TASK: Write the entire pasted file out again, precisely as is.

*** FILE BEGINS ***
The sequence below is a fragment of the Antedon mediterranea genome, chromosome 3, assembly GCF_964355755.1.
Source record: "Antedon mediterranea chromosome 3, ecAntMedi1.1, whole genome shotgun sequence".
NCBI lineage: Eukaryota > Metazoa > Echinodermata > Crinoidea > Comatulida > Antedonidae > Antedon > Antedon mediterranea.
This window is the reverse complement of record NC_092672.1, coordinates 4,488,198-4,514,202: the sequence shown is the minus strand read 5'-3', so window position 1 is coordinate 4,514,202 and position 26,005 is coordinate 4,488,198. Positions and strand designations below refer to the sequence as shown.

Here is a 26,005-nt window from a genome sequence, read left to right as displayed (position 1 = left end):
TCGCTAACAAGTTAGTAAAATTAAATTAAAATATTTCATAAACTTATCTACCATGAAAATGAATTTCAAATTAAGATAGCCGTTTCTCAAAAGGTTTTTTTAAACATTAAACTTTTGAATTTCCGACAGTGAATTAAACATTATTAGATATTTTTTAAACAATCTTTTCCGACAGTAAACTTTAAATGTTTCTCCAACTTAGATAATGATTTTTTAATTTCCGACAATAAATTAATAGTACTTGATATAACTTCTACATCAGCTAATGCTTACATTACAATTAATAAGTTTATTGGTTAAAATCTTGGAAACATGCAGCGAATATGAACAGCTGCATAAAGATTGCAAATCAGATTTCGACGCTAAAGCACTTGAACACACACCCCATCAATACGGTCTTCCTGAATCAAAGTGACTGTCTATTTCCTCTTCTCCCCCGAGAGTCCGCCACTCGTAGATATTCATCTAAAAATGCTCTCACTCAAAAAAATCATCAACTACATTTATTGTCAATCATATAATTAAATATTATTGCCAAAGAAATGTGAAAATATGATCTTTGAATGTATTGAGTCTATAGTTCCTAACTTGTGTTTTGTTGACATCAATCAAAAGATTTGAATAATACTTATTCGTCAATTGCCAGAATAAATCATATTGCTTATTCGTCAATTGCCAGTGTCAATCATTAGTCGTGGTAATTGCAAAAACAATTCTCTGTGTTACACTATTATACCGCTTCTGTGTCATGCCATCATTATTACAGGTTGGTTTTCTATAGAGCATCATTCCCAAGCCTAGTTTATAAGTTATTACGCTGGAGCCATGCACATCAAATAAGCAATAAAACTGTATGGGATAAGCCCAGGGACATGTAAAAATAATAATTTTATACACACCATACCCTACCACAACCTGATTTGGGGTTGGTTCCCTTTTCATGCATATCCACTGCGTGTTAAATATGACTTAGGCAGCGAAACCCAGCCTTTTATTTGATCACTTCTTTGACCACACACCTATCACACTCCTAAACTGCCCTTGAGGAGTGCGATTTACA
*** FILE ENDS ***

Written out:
The sequence below is a fragment of the Antedon mediterranea genome, chromosome 3, assembly GCF_964355755.1.
Source record: "Antedon mediterranea chromosome 3, ecAntMedi1.1, whole genome shotgun sequence".
NCBI lineage: Eukaryota > Metazoa > Echinodermata > Crinoidea > Comatulida > Antedonidae > Antedon > Antedon mediterranea.
This window is the reverse complement of record NC_092672.1, coordinates 4,488,198-4,514,202: the sequence shown is the minus strand read 5'-3', so window position 1 is coordinate 4,514,202 and position 26,005 is coordinate 4,488,198. Positions and strand designations below refer to the sequence as shown.

Here is a 26,005-nt window from a genome sequence, read left to right as displayed (position 1 = left end):
TCGCTAACAAGTTAGTAAAATTAAATTAAAATATTTCATAAACTTATCTACCATGAAAATGAATTTCAAATTAAGATAGCCGTTTCTCAAAAGGTTTTTTTAAACATTAAACTTTTGAATTTCCGACAGTGAATTAAACATTATTAGATATTTTTTAAACAATCTTTTCCGACAGTAAACTTTAAATGTTTCTCCAACTTAGATAATGATTTTTTAATTTCCGACAATAAATTAATAGTACTTGATATAACTTCTACATCAGCTAATGCTTACATTACAATTAATAAGTTTATTGGTTAAAATCTTGGAAACATGCAGCGAATATGAACAGCTGCATAAAGATTGCAAATCAGATTTCGACGCTAAAGCACTTGAACACACACCCCATCAATACGGTCTTCCTGAATCAAAGTGACTGTCTATTTCCTCTTCTCCCCCGAGAGTCCGCCACTCGTAGATATTCATCTAAAAATGCTCTCACTCAAAAAAATCATCAACTACATTTATTGTCAATCATATAATTAAATATTATTGCCAAAGAAATGTGAAAATATGATCTTTGAATGTATTGAGTCTATAGTTCCTAACTTGTGTTTTGTTGACATCAATCAAAAGATTTGAATAATACTTATTCGTCAATTGCCAGAATAAATCATATTGCTTATTCGTCAATTGCCAGTGTCAATCATTAGTCGTGGTAATTGCAAAAACAATTCTCTGTGTTACACTATTATACCGCTTCTGTGTCATGCCATCATTATTACAGGTTGGTTTTCTATAGAGCATCATTCCCAAGCCTAGTTTATAAGTTATTACGCTGGAGCCATGCACATCAAATAAGCAATAAAACTGTATGGGATAAGCCCAGGGACATGTAAAAATAATAATTTTATACACACCATACCCTACCACAACCTGATTTGGGGTTGGTTCCCTTTTCATGCATATCCACTGCGTGTTAAATATGACTTAGGCAGCGAAACCCAGCCTTTTATTTGATCACTTCTTTGACCACACACCTATCACACTCCTAAACTGCCCTTGAGGAGTGCGATTTACA